Support grows for National Second Division ahead of AAFC meeting

The Australian Association of Football Clubs (AAFC) will take the next step towards its plans to have a national second division in place by 2022, holding a meeting this week with interested member federation clubs.

Over 50 clubs across Australia are set to be a part of the discussion on Tuesday, which will centre around the criteria of the proposed second division, with a working title of ‘The Championship’.

AAFC will provide a public statement on the progress made throughout the meeting the following day.

This is welcome news for football fans who have been pushing for a proper football system, with AAFC also providing possible timelines, something the game has been crying out for.

The organisation would have been heartened to hear of Melbourne Victory owner Joe Mirabella’s comments recently, who fully backed the implementation of a national second division.

He told The Age: We need it (a second division) because it is a point of difference to our game and to other sports. We need competition in the A-League. We need our grassroots to eventually play into a B-League and then play towards winning a spot in the A-League.”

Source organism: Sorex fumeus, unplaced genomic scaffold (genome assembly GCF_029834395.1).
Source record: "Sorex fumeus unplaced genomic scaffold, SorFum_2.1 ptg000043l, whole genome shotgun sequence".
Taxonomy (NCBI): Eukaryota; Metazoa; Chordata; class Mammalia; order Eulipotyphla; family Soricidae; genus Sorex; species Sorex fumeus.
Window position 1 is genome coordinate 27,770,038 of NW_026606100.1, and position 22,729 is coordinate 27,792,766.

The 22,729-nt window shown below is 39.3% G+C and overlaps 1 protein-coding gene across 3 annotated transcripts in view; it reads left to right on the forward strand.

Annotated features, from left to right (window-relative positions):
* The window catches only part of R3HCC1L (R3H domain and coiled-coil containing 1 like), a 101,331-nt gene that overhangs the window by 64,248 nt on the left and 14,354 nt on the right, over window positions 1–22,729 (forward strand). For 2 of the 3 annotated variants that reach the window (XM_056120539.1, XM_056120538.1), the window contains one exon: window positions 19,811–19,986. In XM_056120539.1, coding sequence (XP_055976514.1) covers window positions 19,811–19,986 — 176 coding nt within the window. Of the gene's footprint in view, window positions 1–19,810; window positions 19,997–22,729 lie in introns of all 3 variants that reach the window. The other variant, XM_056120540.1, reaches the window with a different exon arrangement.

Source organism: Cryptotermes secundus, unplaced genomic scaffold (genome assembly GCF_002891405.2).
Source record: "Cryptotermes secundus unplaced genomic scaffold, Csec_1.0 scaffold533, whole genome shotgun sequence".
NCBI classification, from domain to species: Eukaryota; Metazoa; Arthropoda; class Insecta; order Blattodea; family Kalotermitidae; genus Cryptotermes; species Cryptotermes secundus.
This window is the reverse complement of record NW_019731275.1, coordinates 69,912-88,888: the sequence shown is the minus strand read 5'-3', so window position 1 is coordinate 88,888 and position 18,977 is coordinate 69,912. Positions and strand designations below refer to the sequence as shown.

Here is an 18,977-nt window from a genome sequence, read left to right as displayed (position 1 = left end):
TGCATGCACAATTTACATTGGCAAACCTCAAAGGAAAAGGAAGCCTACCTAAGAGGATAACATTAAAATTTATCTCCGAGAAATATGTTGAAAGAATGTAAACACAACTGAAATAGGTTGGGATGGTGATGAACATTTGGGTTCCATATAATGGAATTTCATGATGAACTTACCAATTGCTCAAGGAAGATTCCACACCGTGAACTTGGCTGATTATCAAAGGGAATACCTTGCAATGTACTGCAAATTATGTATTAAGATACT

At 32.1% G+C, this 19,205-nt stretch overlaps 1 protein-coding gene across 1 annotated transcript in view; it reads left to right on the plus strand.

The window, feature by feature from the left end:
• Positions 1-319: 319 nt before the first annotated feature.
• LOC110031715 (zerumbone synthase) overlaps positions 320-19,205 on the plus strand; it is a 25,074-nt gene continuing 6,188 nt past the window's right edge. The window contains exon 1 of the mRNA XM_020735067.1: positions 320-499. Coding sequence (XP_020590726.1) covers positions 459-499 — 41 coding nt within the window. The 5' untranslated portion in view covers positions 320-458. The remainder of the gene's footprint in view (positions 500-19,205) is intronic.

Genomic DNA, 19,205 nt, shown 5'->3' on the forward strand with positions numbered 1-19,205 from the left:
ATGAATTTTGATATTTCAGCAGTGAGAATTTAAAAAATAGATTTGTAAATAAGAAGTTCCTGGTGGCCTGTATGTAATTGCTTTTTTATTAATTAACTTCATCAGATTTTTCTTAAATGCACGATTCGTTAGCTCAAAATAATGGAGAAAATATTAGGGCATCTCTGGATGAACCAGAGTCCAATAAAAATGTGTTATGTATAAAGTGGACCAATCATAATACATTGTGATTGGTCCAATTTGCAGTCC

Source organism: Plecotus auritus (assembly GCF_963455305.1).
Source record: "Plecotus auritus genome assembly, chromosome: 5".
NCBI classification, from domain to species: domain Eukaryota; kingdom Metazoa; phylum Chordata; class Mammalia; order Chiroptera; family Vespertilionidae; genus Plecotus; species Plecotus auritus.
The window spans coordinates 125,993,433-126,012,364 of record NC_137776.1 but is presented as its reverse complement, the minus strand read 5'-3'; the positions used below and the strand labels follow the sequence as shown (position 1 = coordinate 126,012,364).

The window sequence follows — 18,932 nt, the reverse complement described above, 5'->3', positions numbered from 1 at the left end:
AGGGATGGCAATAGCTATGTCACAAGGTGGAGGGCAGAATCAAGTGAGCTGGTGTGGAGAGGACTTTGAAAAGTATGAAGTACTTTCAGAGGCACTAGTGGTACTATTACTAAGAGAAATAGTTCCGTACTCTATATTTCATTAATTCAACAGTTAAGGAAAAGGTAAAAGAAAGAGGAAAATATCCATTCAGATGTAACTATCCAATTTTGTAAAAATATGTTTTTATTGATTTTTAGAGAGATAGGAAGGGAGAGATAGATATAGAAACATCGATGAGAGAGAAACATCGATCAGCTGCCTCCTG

“I don’t care if it is Victory, Sydney FC or Melbourne City. It is about merit.”

Mirabella’s comments are not revolutionary, but are significant, because of who he is.

A Melbourne Victory owner publicly admitting the game needs promotion and relegation might go against his own interests, based on the current A-League model, however, he realises it is for the betterment of the sport in this country.

It will provide the game with more opportunities across the board and will embrace what makes football unique.

“I have discussed this with a lot of football people,” he continued.

“When you get journalists, commentators and fans of the game, ex-players who have played for the country and they are all in favour of the second division then you can see there is a groundswell of support going.

“My family is a football family. But when they are saying the A-League has become boring you have to do something.”

Ultimately, the decision to implement a connected football pyramid will come down to the FFA, who continue to be in discussions with AAFC.